Sunday, 16 October 2016

Brexit and IndyRef

Yep, the ruminations keep coming. I'm driven to put them down here. Just for me. I'm worth it, after all. There's another 6bn+ people out there. I reckon that most will never read my blog. Sob.

Areas in favour of Independence from the UK and Independence from the EU? Any similarities worth calling out?

On Brexit, the Guardian says  -
Comparing the results to key demographic characteristics of the local authority areas, some patterns emerge more clearly than others. The best predictor of a vote for remain is the proportion of residents who have a degree. In many cases where there are outliers to a trend, the exceptions are in Scotland.

Better viewed large
 How about on Indyref?
According to Ipsos MORI (from whose last two polls the relevant information is uniquely available), no less than 65% of those living in one of the 20% most deprived neighbourhoods in Scotland voted Yes, compared with just 36% of those in the one-fifth most affluent.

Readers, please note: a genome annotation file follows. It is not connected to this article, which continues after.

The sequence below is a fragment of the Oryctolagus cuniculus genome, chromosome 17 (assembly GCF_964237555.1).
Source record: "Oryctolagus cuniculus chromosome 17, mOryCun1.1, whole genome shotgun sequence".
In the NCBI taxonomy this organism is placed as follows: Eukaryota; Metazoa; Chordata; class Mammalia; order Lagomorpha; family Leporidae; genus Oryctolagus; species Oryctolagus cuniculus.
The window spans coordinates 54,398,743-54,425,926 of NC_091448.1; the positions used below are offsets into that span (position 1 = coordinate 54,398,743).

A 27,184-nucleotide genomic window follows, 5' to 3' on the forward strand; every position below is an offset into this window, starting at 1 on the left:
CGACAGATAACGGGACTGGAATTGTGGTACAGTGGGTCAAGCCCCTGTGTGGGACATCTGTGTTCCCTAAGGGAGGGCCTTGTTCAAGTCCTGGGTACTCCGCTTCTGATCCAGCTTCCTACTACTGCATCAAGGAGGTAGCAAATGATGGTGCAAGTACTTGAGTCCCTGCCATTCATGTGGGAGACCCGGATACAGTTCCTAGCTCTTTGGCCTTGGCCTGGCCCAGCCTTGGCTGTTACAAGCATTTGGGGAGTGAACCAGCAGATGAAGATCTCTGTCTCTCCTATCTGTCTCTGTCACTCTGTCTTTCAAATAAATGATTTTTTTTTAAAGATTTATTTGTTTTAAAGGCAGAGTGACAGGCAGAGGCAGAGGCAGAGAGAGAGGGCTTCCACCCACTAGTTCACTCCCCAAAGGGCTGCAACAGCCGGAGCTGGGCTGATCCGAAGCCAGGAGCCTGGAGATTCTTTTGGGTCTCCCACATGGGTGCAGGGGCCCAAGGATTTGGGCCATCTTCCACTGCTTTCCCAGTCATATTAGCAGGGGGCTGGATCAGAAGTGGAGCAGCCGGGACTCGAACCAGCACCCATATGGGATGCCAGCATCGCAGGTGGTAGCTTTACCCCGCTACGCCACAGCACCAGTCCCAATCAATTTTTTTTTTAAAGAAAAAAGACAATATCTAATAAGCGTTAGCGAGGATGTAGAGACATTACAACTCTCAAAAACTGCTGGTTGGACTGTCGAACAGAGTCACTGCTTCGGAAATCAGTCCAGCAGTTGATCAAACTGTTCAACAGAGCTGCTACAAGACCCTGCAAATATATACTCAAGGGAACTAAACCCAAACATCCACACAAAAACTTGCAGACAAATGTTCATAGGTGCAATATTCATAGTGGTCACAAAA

So, no surprise really, the most prosperous and best educated (yes indeed, they tend to go together) areas voted for the status quo in both referendums (OK, referenda). The most obvious case is Edinburgh (my home town) - prosperous, educated and strongly pro-UK and pro-EU.

However,  the Guardian calls out that Scotland didn't vote along those lines in the EU Ref. Even poor areas voted for remain. Either Scots are indeed more pro-EU or they followed the Nationalist party line.

And at that point, I'll need to leave it hanging. I just remember that when football troubles kicked off big style in the 80s in England (and we hadn't exactly been angels up here) that our stirring national consciousness drove us to become the best fans in the world. Just saying, as they say.  

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